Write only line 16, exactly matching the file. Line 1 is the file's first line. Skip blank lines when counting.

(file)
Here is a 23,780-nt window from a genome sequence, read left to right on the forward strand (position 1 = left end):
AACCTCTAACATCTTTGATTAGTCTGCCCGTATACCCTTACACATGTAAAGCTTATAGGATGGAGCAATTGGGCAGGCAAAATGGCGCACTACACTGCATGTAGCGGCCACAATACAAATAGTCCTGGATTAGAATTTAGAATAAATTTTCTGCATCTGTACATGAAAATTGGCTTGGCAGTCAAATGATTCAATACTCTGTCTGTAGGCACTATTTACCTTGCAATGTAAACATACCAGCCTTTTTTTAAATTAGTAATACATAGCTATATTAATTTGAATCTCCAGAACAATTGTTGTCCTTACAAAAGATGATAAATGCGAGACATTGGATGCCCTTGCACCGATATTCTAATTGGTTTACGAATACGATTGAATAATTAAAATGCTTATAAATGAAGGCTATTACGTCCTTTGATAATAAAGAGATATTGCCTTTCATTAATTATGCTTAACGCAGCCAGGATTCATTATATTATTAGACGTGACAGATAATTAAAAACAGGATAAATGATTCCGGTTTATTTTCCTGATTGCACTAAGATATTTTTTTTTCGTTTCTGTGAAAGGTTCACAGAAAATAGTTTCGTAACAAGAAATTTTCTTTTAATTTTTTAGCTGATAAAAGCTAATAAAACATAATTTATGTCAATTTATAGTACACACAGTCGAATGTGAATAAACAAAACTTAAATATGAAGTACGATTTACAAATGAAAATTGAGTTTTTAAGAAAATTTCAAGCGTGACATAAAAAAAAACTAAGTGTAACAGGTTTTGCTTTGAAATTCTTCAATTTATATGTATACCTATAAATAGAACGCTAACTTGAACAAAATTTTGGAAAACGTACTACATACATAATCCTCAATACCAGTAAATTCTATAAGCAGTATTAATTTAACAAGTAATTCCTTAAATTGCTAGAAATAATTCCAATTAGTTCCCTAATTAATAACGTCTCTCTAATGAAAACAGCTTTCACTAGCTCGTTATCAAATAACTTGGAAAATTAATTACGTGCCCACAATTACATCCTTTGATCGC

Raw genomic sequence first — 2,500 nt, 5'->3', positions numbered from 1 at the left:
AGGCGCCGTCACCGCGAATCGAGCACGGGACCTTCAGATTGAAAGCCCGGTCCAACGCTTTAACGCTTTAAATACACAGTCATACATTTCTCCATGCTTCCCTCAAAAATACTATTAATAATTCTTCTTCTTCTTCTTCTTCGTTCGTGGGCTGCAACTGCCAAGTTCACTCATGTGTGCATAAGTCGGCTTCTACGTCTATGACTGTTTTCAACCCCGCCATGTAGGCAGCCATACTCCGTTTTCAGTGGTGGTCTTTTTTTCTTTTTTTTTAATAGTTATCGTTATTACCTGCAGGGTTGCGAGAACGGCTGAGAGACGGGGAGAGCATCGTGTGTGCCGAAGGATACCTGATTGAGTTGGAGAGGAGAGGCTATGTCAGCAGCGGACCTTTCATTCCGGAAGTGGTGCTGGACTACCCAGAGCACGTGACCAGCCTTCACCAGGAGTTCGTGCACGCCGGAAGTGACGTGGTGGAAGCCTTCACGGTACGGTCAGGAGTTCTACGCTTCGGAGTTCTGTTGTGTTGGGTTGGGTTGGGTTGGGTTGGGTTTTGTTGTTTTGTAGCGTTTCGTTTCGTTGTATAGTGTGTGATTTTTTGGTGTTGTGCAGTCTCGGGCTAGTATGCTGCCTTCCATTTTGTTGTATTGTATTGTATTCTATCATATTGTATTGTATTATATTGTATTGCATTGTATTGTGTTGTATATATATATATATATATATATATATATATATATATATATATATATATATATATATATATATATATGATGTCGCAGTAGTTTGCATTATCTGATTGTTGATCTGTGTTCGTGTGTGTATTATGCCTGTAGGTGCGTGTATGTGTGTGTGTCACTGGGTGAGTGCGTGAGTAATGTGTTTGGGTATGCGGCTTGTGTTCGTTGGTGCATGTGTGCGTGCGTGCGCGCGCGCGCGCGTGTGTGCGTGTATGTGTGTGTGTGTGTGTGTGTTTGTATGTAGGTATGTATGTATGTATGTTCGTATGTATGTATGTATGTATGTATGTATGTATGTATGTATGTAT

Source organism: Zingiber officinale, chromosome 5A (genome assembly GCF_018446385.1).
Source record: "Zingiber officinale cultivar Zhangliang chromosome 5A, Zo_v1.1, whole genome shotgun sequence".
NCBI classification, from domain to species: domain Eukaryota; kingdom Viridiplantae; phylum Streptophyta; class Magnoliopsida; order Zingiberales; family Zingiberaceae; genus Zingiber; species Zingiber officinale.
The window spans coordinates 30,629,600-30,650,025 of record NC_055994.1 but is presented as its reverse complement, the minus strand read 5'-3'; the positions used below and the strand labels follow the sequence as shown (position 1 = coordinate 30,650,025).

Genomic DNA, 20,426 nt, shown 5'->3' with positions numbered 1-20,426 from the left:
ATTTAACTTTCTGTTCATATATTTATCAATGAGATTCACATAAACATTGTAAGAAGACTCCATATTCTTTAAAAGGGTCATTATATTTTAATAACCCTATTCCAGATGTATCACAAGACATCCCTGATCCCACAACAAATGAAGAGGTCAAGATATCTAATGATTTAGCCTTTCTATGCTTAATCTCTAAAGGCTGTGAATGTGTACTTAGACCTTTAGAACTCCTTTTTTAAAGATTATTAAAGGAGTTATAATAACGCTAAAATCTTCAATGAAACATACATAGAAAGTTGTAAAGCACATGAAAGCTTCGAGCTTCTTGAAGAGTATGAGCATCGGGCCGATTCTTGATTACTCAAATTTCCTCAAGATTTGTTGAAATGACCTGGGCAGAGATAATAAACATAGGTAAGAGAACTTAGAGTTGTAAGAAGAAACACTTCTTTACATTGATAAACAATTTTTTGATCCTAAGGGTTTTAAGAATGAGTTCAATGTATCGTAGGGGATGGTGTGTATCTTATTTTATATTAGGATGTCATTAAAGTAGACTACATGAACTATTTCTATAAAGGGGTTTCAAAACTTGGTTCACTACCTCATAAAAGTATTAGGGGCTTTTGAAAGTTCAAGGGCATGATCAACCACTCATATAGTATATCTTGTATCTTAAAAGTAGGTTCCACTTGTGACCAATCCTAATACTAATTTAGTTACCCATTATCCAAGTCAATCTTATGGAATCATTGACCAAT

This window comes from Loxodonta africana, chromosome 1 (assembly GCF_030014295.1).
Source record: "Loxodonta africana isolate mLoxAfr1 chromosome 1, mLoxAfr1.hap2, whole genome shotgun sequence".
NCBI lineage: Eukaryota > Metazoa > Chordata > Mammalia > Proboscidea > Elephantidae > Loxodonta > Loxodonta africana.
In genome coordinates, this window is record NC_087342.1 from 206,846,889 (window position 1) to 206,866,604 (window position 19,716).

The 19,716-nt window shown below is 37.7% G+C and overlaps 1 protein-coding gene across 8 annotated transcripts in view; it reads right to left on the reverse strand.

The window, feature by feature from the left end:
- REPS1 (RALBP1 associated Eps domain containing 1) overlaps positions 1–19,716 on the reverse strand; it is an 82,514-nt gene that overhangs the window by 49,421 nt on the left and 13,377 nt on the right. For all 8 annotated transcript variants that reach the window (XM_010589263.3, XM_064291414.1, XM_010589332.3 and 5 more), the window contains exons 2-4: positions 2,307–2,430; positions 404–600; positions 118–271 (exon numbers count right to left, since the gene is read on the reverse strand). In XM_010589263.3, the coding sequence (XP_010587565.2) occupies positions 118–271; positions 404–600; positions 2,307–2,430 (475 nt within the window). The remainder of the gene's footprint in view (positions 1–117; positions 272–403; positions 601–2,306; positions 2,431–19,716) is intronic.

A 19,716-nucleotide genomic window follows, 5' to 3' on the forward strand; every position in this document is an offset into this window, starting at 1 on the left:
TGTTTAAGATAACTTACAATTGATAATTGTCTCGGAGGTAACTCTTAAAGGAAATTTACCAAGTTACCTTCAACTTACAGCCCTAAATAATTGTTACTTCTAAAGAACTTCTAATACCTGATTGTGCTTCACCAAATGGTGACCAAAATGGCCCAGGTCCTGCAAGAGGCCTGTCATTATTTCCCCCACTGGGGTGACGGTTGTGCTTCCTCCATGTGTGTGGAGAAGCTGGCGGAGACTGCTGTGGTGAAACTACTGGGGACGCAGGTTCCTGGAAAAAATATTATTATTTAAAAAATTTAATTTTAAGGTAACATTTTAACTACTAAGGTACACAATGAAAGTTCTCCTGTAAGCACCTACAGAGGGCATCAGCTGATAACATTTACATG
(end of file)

The window, feature by feature from the left end: